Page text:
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The story of an incredible series of events that took place in Rendlesham Forest in Suffolk, England. The incident involved USAF personnel in a close encounter with unknown craft at the very perimeter of RAF Woodbridge. Being leased to the USAF at the time the twin bases of RAF Woodbridge and RAF Bentwaters were highly sensitive as they ( although denied at the time ) housed nuclear weapons.
In the last few days of 1980, several security personnel investigated lights in the woods at the end of the runway, believing them to be some kind of downed aircraft. What followed over the next few nights has now become part of UFO legend. Little was known of the case by the wider public until 1983 when, through the FOIA the Halt memo was released by the US government. The memo consisted of a brief by Lt.col. Charles Halt to the M.O.D outlining the events. This was a sensational story for the media and became headline news in the UK. The case was immediately debunked by sceptics, more participants began to emerge and anybody who was anybody in the UFO community began to speculate.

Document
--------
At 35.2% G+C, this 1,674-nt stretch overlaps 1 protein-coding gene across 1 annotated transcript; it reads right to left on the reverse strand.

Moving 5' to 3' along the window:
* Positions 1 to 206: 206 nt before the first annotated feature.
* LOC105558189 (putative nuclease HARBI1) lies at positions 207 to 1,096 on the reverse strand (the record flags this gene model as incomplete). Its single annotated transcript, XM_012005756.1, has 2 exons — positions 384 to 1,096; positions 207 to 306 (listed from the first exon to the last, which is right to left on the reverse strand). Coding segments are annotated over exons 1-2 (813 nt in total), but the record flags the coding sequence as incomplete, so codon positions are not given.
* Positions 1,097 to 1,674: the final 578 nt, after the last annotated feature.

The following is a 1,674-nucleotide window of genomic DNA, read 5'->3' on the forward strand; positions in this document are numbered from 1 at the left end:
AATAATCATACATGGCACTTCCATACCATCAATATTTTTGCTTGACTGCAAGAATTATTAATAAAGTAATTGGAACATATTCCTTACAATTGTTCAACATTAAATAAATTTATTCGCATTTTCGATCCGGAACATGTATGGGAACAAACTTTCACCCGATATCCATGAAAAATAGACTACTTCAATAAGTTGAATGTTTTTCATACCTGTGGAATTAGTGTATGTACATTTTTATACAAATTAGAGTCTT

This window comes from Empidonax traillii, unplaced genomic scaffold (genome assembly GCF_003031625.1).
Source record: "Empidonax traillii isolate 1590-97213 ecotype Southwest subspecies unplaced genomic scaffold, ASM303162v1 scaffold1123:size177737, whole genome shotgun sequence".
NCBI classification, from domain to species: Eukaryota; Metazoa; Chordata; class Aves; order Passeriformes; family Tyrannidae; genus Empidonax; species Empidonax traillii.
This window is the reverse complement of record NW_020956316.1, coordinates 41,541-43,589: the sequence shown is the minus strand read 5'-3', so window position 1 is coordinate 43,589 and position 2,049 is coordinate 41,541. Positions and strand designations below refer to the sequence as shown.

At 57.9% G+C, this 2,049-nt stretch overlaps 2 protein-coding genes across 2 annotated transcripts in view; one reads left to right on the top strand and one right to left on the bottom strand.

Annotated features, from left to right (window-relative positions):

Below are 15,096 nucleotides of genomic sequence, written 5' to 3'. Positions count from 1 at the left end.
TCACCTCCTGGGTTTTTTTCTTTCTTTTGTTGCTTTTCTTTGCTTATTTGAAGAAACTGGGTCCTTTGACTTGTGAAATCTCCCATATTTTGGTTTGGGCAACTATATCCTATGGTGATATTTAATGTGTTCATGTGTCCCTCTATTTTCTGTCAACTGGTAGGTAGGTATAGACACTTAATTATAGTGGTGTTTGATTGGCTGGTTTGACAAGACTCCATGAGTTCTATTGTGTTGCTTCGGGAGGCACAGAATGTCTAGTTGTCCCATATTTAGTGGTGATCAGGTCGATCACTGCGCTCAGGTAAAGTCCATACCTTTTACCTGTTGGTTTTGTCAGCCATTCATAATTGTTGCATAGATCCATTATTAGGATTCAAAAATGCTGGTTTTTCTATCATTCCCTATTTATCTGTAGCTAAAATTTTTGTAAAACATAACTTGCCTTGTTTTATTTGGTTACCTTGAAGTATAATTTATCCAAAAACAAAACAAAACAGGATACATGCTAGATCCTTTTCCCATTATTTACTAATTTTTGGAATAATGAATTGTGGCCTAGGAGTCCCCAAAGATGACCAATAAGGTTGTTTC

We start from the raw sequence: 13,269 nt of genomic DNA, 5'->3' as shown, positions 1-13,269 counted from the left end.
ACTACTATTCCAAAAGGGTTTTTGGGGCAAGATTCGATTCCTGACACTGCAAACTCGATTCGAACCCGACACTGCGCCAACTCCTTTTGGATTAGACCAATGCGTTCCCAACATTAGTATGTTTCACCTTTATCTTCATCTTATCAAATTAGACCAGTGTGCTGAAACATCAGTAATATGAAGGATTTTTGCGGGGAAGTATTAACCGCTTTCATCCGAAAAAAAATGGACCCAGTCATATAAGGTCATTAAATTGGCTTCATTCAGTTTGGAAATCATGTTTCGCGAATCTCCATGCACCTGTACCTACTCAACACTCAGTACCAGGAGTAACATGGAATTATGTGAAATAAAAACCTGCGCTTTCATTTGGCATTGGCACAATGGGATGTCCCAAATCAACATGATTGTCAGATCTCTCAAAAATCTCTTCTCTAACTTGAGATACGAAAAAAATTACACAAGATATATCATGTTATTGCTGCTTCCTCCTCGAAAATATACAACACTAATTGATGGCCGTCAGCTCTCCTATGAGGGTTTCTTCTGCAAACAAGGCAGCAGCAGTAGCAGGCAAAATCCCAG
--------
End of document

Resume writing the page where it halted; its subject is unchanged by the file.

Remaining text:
The dates given in the Halt memorandum for the sightings were later found to be incorrect. It’s this confusion in part that has led to widespread confusion about the case and subsequent explanations as to the source of the sightings. Indeed it’s the huge amount of conflicting data, counter claims and the incredible mountains of paper trails that have made this, like the Roswell case a minefield for any researcher.
Arguments between the different camps have added to the haze surrounding this now most embarrassing of episodes for the USAF/MOD. What, if this is true, are the security implications of this? According to the MOD the case was considered to be of no defence interest.
Could it be that thousands of man hours have been spent by both governments over the years on what is no more than a group of personnel mistaking a lighthouse, soviet satellite or even a tractor as alien visitors?
Codename Rendlesham, retraces the story from it’s earliest days of local rumours in Suffolk, through to it’s current day, “British Roswell” status and examines the elements that have made this, one of our great modern legends.